November 5, 2013
The first of Amazon’s original series will debut this month, and the selection process by the retail giant for determining which shows made the cut is unlike any traditional decision-making most networks go through. Amazon is minimizing risk by assessing data outlining early viewership for a group of pilot episodes, and “Alpha House,” a political comedy written by “Doonesbury” comic strip creator Garry Trudeau and featuring John Goodman and Bill Murray, was the biggest hit.
According to The Wall Street Journal, Amazon executives gathered to determine the first original TV shows the company would produce for its video streaming service back in May.
Fourteen pilot episodes were originally posted online, and those executives measured viewing patterns, ratings, and shares of each pilot to choose which five pilots would be developed into a series.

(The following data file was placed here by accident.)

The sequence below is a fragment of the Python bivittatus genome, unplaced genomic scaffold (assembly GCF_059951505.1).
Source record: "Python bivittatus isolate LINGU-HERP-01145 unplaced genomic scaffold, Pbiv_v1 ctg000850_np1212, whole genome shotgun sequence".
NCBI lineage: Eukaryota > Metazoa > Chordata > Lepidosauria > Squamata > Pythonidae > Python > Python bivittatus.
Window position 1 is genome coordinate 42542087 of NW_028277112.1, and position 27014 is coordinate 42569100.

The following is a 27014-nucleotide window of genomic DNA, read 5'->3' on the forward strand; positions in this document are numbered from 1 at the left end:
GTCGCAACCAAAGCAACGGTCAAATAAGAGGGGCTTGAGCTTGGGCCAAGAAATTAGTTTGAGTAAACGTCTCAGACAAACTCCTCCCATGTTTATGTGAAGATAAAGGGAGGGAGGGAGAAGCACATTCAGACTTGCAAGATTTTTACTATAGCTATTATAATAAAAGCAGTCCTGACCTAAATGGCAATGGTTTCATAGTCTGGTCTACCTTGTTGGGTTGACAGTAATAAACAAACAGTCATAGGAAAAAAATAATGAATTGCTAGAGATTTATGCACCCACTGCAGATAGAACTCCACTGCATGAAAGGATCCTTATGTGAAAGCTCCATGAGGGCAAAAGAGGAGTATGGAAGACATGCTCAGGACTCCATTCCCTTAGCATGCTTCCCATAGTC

By using analytics to decide which series to move forward with, WSJ says Amazon thinks it can improve upon the traditional development process by “collecting viewer feedback in unprecedented ways and using it to make less risky bets on which shows to produce.”
Currently, Amazon says, today’s system “relies too heavily on studio tastemakers” to make its creative decisions.
Amazon even forayed into crowdsourcing for the initiative, allowing writers without Hollywood connections to submit their scripts. WSJ says the company received more than 5,000 submissions. “Think about all the ideas that don’t become pilot scripts,” said Roy Price, director of Amazon Studios. “One wonders how many other great shows are out there.”
Some question whether analytics should play a role in determining what gets produced and what doesn’t, especially when creativity is at stake. But according to WSJ, many TV writers and producers think companies like Amazon and Netflix “offer far more creative freedom than traditional network executives, who are known for requesting changes on everything from a joke’s punch line to a scene that’s too gory.”